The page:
A general assembly gathering of some of the nation’s most rabid fans side by side with an impressive line up of the world’s elite group of makers, negociants, and sellers of fine wine kicked off a day of informative tasting and recognition for outstanding performance this past Friday at the Wine Spectator’s New York Wine Experience.
Following on the heels of a strong opening night, the day’s first piece of recognition did not go to a winery, winemaker, or chef. Nor was it planned. Marvin Shanken’s serendipitous discovery of one event attendee, owner/operator of the wine-serious Doris and Ed’s New Jersey restaurant Jim Filip, who has participated in all 29 Wine Experiences created a spontaneous pause in the morning’s scripted agenda. Shanken granted an impromptu stage visit during his signature sometimes-sincere-and- sometimes-irreverent opening remarks. This pretty cool two and a half minute moment of thanks and warmth is captured here (more of my amateur Flip work) and you can also see it by clicking on this photo video link.
The morning kicked off with James Molesworth’s excellent Rhone Valley’s Rising Star presentation that moved North to South. The wines included:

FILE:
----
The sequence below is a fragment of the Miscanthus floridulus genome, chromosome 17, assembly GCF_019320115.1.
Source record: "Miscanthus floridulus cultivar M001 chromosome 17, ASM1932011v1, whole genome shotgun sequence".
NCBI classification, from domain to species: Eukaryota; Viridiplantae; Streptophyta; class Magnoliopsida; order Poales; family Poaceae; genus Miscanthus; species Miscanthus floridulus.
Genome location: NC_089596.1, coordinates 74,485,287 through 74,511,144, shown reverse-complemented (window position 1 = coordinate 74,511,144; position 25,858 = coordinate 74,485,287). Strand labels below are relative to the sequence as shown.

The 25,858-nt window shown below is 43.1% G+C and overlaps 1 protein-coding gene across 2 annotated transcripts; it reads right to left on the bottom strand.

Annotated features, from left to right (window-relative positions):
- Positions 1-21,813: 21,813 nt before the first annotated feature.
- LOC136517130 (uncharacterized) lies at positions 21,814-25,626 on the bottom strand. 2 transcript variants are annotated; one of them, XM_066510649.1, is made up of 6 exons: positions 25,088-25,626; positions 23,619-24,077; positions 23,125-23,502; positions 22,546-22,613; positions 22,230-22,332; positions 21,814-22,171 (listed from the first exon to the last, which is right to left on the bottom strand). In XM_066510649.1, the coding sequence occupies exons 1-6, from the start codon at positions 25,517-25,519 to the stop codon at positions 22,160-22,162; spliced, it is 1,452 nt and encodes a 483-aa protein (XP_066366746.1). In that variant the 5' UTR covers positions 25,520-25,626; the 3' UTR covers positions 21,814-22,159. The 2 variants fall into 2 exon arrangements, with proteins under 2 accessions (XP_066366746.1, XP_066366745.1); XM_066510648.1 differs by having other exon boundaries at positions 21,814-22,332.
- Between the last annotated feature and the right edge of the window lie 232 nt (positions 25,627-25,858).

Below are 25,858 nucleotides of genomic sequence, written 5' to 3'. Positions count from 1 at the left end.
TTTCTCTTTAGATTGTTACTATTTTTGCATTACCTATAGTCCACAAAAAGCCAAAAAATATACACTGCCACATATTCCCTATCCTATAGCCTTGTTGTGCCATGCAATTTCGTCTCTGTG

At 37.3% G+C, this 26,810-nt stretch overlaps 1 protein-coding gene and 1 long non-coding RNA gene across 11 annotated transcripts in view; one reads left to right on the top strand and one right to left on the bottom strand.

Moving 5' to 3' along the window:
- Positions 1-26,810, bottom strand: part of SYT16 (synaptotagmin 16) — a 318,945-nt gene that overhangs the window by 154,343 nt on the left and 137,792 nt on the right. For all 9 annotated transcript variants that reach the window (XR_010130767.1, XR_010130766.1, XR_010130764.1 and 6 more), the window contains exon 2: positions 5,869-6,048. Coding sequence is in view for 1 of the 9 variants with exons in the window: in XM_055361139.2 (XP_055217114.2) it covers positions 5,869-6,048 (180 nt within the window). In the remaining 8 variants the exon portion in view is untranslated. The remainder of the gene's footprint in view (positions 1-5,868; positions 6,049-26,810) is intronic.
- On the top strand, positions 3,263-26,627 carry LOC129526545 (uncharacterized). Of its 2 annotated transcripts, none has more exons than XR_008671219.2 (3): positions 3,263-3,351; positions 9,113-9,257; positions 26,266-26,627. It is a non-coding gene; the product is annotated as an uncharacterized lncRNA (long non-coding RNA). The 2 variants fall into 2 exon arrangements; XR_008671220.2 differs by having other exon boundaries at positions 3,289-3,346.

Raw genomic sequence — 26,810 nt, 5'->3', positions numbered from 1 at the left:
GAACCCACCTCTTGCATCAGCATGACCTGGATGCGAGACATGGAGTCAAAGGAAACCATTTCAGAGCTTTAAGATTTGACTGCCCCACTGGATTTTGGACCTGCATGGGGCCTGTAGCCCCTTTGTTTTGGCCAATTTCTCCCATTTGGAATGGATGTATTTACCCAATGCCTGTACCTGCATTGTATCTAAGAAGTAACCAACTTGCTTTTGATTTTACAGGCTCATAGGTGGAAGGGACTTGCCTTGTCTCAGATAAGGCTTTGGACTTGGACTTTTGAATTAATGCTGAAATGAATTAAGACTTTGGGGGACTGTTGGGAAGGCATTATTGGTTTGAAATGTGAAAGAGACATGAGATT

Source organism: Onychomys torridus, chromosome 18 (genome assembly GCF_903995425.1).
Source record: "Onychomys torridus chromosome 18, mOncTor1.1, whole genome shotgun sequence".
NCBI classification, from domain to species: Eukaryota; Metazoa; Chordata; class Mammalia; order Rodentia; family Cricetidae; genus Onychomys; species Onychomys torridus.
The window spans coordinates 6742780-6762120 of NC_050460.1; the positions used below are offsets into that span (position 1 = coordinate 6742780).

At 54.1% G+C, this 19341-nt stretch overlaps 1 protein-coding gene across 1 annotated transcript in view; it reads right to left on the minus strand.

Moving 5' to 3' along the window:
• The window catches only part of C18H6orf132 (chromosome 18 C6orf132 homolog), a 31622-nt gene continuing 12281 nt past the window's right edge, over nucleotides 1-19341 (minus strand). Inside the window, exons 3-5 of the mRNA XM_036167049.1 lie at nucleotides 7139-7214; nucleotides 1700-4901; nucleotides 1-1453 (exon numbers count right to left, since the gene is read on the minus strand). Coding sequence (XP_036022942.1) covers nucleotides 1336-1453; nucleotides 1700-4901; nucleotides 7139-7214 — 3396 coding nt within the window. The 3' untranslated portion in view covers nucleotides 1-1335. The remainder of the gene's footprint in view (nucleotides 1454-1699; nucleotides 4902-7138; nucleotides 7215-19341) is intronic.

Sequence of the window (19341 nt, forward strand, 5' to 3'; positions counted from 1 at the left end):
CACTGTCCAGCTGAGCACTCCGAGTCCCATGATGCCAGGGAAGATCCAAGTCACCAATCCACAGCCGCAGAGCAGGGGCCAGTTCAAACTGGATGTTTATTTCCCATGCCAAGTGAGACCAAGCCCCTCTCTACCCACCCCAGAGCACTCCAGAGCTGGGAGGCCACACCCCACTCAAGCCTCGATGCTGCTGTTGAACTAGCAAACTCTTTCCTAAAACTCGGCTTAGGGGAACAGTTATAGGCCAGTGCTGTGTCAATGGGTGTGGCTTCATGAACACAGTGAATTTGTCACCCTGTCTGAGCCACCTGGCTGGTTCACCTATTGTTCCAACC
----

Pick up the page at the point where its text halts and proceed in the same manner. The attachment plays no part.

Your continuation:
1)2006 Jean-Louis Chave St.-Joseph
2)2007 Le Vins de Vienne Vin de Pays des Collines Rhodaniennes Sotanum
3)2006 Michel & Stephane Ogier Cote-Rotie Lancement Terroir de Blonde
4)2006 Domaine du Coulet Cornas les Terrases du Serre
5)2007 Perrin & Fils Vinsobres Les Haut de Julien
6)2007 Chateau de St. Cosme Gigondas Le Claux
7)2007 Domaine Giraud Chateauneuf du Pape Les Gallimardes
8)2007 Domaine St.-Prefert Chateauneuf du Pape Auguuste Favier Reserve
My favorite wine of the first four from the North was hands down the Ogier Lancement Cote Rotie. Unfortunately, it will probably be the only time I taste the wine since only 75 cases were made and the bottle retails for $232. It comes from 10 acres of vines and is Ogier’s smallest production wine. He compares it to having his own Burgundy Grand Cru. The wine has flowers on the nose and amazing density combining with real finesse. The purity and balance in this wine is unbelievable. If you ever have a chance to buy this wine and you are in the mood for a splurge, go for it.
The strength of the 2007 Southern Rhone vintage was in evidence with the last four wines. The wine I found most interesting of the bunch was not a CDP, but the Perrin from Vinsobres in the northeast corner of the southern Rhone. Appropriate for a northern/southern Rhone, the blend is 50% Grenache and 50% Syrah. Drinking the velvety wine transported me to its origins with animal aromas, licorice, and herbs. Molesworth mentions he gets flavors of tampenade. Possible.
A personal highlight of the entire event was Matt Kramer’s look at indigenous Sicilian grapes which uncovered three great wines including one mind blowing desert wine that smells and tastes like no other wine. I will cover those wines in an upcoming post touching on a couple of interesting Kramer perspectives that are worth sharing for those of us interested in real wine, showing their true roots and terroir, at reasonable price points.